For many Internet services, reducing latency improves the user experience and increases revenue for the service provider. While in principle latencies could nearly match the speed of light, we find that infrastructural inefficiencies and protocol overheads cause today’s Internet to be much slower than this bound: typically by more than one, and often, by more than two orders of magnitude. Bridging this large gap would not only add value to today’s Internet applications, but could also open the door to exciting new applications. Thus, we propose a grand challenge for the networking research community: a speed-of-light Internet.
The Internet is too slow!
We fetched just the HTML for landing pages of 22,800 popular Websites from 102_ PlanetLab nodes using cURL. For each connection, we geolocated the Web server using six commercial geolocation services, and (since we do not have any basis for deciding which service is better than another) used the location identified by their majority vote. We computed the time it would take for light to travel round-trip along the shortest path between the same end-points, i.e., the c-latency. We refer to the ratio of the fetch time to c-latency as the Internet’s latency inflation. The figure below shows the CDF of this inflation over 1.9 million connections. The time to finish HTML retrieval is, in the median, 36.5× the c-latency, while the 80th percentile exceeds 100×. Thus, the Internet is typically more than an order of magnitude slower than the speed of light. Moreover, since PlanetLab nodes are generally well-connected, latency can be expected to be poorer from the Internet’s true edge.
But why is the Internet so slow?
To identify the causes of Internet latency inflation, we break down the fetch time across layers, from inflation in the physical path followed by packets to the TCP transfer time.
DNS resolutions are shown to be faster than c-latency 14% of the time. This is an artifact of the baseline we use — in these cases, the Web server happens to be farther than the DNS resolver, and we always use the c-latency to the Web server as the baseline. (The DNS curve is clipped at the left to more clearly display the other results.) In the median, DNS resolutions are 6.6× inflated over c-latency.
The TCP transfer time shows significant inflation — 12.6× in the median. With most pages being at most tens of KB (median page size is 73 KB), bandwidth is not the problem, but TCP’s slow start causes even small data transfers to require several RTTs. 6% of all pages have transfer times less than the c-latency — this is due to all the data being received in the first TCP window. The TCP handshake (counting only the SYN and SYN-ACK) and the minimum ping time are 3.2× and 3.1× inflated in the median. The request-response time is 6.5× inflated in the median, i.e., roughly twice the median RTT. 24% of the connections, however, use less than 10 ms of server processing time (estimated by subtracting one RTT from the request-response time). The median c-latency, in comparison, is 47 ms. The medians of inflation in DNS time, TCP handshake time, request-response time, and TCP transfer time add up to 28.8×, lower than the measured median total time of 36.5×, since the distributions are heavy-tailed.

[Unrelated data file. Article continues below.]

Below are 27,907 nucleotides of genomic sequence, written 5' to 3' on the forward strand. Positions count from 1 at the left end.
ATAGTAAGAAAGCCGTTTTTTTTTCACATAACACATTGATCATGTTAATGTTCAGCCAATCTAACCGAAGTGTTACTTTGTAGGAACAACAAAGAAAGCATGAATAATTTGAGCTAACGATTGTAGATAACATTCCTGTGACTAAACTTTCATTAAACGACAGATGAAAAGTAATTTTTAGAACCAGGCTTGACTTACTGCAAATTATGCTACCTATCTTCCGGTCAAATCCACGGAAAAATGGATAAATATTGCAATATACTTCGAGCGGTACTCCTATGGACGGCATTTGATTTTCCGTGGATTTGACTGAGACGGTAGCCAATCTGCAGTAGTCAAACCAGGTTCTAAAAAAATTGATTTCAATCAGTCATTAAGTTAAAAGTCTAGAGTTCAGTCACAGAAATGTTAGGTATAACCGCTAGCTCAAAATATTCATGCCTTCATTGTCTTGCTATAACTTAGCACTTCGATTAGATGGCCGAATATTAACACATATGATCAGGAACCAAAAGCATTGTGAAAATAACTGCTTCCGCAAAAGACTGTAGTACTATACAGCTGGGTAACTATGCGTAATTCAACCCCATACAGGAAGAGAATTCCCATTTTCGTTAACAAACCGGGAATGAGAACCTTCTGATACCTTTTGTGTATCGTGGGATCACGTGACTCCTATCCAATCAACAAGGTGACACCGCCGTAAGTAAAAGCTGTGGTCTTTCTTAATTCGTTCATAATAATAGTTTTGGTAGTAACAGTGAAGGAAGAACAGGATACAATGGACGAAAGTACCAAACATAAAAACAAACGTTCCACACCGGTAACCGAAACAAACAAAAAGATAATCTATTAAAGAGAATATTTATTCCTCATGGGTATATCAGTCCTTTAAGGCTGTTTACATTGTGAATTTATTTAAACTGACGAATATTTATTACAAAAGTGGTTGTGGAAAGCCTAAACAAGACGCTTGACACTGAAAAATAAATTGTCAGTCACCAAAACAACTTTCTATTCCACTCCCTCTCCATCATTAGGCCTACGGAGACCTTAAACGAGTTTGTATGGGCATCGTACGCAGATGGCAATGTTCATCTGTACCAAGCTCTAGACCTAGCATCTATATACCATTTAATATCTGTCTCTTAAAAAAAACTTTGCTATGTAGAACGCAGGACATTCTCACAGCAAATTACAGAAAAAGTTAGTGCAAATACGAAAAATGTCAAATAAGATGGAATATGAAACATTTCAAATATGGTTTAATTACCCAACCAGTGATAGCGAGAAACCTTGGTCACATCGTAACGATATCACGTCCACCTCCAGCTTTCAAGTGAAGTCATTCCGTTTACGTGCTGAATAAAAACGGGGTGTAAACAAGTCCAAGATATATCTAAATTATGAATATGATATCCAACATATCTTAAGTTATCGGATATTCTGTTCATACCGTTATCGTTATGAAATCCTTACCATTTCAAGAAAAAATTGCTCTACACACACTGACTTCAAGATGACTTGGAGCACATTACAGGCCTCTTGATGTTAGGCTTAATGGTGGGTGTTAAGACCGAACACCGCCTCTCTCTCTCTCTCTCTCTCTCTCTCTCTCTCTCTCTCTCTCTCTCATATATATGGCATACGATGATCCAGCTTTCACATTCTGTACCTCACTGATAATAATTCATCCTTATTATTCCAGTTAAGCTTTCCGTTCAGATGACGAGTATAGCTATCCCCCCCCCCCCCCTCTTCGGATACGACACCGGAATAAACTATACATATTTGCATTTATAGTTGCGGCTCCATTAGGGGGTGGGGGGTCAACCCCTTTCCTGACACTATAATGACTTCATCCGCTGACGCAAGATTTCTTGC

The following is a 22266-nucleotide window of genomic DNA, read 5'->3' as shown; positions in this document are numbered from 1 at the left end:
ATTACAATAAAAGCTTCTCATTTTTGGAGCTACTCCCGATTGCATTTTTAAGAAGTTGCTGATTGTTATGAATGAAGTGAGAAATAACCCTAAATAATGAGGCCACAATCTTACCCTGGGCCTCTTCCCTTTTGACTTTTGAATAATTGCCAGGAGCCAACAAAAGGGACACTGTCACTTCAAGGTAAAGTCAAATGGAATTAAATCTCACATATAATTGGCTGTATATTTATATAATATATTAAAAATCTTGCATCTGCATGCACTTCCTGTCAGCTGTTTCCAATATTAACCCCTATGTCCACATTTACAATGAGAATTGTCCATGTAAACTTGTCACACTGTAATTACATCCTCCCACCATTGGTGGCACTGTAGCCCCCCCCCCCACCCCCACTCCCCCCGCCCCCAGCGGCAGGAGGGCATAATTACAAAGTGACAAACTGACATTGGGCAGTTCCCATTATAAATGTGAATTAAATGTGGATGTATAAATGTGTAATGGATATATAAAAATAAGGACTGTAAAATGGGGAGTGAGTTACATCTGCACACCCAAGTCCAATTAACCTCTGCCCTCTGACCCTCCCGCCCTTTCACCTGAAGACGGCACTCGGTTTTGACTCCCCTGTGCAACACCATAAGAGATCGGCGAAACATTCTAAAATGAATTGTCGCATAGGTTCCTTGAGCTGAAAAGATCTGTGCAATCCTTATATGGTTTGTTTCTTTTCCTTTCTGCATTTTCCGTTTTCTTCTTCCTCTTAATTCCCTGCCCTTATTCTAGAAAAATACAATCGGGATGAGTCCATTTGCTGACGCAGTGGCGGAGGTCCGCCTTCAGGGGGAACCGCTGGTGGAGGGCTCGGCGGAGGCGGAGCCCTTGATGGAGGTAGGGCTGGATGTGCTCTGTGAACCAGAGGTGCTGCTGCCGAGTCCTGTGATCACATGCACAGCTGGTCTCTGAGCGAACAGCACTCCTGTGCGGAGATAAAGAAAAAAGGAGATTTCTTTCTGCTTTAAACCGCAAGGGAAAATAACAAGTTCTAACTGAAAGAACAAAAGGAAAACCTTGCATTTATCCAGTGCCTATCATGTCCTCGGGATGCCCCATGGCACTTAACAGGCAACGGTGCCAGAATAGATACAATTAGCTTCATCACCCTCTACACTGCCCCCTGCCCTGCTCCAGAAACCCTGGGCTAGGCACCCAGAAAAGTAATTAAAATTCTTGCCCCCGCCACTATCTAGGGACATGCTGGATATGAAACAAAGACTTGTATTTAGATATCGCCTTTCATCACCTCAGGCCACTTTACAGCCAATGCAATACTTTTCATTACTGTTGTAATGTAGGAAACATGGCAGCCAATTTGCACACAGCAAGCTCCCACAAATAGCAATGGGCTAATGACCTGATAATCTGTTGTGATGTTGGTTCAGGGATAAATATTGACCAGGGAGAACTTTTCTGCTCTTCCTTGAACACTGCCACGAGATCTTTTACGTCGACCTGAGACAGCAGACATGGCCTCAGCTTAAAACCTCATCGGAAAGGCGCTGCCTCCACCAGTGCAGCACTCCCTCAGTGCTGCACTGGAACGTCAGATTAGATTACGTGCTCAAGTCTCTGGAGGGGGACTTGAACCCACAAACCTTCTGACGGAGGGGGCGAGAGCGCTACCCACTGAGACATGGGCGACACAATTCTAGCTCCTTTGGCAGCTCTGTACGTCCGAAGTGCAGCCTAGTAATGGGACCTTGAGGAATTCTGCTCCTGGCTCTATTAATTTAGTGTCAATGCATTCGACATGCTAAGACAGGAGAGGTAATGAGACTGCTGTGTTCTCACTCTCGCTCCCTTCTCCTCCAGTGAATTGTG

In line with the community’s understanding, our measurements affirm that TCP transfer and DNS resolution are important factors causing latency inflation. Our measurements also reveal that, however, the Internet’s infrastructural inefficiencies are an equally, if not more important culprit.
Based on the above figure, DNS resolution (6.6× inflated over c-latency), TCP handshake (3.2×), request-response time (6.5×), and TCP transfer (12.6×), all contribute to a total time inflation of 36.5×. With these numbers, it may be tempting to dismiss the 3.1× inflation in the minimum ping time. But this would be incorrect because lower-layer inflation, embodied in RTT, has a multiplicative effect on each of DNS, TCP handshake, request-response, and TCP transfer time. The total time for a page fetch (without TLS) can be broken down roughly (ignoring minor factors like the client stack) as: Ttotal = TDNS + Thandshake + Trequest + Tserverproc + Tresponse + Ttransfer. If we changed the network’s RTTs as a whole by a factor of x, everything on the right-hand side except the server processing time (which can be made quite small in practice) changes by a factor of x (to an approximation; TCP transfer time’s dependence on RTTs is a bit more complex), thus changing Ttotal by approximately a factor of x as well.
The Grand Challenge
There is a large body of work on reducing Internet latency. This work, however, has been limited in its scope, its scale, and most crucially, its ambition. The central question we have not seen answered, or even posed before, is “Why are we so far from the speed of light?“. Even the ramifications of a speed-of-light Internet have not been explored in any depth.
Speed-of-light Internet connectivity would be a technological leap with the potential for new applications, instant response, and radical changes in the interactions between people and computing. To shed light on what’s keeping us from this vision, we quantified the latency gaps introduced by the Internet’s physical infrastructure and its network protocols. Our analysis suggests that the networking community should, in addition to continuing efforts for protocol improvements, also explore methods of reducing latency at the lowest layers.
For more information on our analysis, data sets, and vision refer to our publications.